TDM 30100: Project 4 — 2022

Motivation: Documentation is one of the most critical parts of a project. There are so many tools that are specifically designed to help document a project, and each have their own set of pros and cons. Depending on the scope and scale of the project, different tools will be more or less appropriate. For documenting Python code, however, you can’t go wrong with tools like Sphinx, or pdoc.

Context: This is the third project in a 3-project series where we explore thoroughly documenting Python code, while solving data-driven problems.

Scope: Python, documentation

Learning Objectives
  • Use Sphinx to document a set of Python code.

  • Use pdoc to document a set of Python code.

Make sure to read about, and use the template found here, and the important information about projects submissions here.


The following questions will use the following dataset(s):

  • /anvil/projects/tdm/data/goodreads/goodreads_book_authors.json

  • /anvil/projects/tdm/data/goodreads/goodreads_book_series.json

  • /anvil/projects/tdm/data/goodreads/goodreads_books.json

  • /anvil/projects/tdm/data/goodreads/goodreads_reviews_dedup.json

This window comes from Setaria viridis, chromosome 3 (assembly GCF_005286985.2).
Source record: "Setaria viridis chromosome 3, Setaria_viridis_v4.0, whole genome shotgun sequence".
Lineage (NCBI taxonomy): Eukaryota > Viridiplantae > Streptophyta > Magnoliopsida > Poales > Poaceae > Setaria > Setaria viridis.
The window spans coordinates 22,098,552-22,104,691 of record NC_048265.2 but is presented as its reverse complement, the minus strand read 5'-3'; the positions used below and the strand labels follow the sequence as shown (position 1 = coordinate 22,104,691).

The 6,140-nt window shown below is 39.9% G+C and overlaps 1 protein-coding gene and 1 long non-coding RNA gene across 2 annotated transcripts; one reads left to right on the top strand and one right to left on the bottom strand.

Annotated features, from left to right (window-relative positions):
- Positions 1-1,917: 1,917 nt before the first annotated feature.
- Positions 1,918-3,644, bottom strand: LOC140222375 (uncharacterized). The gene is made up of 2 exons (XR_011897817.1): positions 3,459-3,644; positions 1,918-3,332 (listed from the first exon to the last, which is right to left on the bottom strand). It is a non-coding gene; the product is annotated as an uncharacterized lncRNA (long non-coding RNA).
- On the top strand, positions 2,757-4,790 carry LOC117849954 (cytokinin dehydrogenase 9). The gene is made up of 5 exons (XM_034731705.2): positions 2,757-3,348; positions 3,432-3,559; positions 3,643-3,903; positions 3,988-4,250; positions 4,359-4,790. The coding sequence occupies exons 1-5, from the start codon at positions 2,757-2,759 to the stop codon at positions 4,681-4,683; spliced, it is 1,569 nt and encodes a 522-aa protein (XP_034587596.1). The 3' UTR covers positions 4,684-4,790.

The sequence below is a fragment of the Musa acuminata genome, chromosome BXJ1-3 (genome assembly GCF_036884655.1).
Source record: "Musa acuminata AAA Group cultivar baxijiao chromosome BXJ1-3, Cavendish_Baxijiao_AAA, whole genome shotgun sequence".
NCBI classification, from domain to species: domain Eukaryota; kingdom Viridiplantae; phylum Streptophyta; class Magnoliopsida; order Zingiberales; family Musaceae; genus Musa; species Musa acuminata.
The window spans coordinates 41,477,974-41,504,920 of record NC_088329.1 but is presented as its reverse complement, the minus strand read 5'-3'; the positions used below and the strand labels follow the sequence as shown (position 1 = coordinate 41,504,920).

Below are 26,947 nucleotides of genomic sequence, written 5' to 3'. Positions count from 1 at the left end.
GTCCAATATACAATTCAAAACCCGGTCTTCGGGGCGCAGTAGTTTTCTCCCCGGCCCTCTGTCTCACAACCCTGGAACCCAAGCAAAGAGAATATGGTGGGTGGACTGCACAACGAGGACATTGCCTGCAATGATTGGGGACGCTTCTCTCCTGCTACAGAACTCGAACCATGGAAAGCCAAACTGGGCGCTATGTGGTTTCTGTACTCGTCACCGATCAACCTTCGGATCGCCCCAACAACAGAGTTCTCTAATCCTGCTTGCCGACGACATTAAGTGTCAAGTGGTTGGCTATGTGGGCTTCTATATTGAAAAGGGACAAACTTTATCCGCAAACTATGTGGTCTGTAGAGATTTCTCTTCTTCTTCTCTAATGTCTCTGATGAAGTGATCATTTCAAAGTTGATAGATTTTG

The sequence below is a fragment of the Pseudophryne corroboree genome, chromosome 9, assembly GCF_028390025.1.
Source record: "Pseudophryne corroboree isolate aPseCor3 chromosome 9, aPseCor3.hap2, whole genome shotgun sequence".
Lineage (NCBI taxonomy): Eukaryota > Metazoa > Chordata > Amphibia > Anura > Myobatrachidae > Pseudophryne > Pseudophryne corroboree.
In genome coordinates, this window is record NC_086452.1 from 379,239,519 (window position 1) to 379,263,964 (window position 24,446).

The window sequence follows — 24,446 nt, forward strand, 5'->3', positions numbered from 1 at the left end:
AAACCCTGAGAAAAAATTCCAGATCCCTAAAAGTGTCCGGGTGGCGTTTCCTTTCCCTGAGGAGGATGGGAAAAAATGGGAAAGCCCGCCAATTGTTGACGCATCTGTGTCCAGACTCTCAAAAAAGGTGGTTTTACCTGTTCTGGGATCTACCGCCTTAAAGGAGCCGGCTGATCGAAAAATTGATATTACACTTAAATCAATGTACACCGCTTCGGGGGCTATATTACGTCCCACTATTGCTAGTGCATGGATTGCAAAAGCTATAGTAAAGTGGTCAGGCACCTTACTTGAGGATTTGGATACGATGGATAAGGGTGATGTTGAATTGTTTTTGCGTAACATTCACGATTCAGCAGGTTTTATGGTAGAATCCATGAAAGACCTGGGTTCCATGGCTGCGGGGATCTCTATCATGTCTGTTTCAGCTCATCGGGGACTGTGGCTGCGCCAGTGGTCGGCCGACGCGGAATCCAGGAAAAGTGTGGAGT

Question 1

The listed datasets are fairly large, and interesting! They are json formatted data. Each row of a single json file can be individually read in and processed. Take a look at a single row.


head -n 1 /anvil/projects/tdm/data/goodreads/goodreads_books.json

This is nice, because you can individually process a single row. Anytime you can do something like this, it is easy to break a problem into smaller pieces and speed up processing. The following demonstrates how you can read in a single line and process it.

import json

with open("/anvil/projects/tdm/data/goodreads/goodreads_books.json") as f:
    for line in f:
        parsed = json.loads(line)

In this project, the overall goal will be to implement functions that perform certain operations, write the best docstrings you can, and use your choice of pdoc or sphinx to generate a pretty set of documentation.

Begin this project by choosing a tool, pdoc or sphinx, and setting up a module that will host your Python functions. In addition, create a Jupyter Notebook that will be used to test out your functions, and generate your documentation. At the end of this project, your deliverable will be your .ipynb notebook and either a series of screenshots that captures your documentation, or a PDF created by exporting the resulting webpage of documentation.

Items to submit
  • Code used to solve this problem.

  • Output from running the code.

Question 2

Write a function called scrape_image_from_url that accepts a URL (as a string) and returns a bytes object of the data. Make sure scrape_image_from_url cleans up after itself and doesn’t leave any image files on the filesystem.

  1. Create a variable with a temporary file name using the uuid package.

  2. Use the requests package to get the response.

    import requests
    response = requests.get(url, stream=True)
    # then the first argument to copyfileobj will be response.raw
  3. Open the file and use the shutil packages copyfileobj method to copy the response.raw to the file.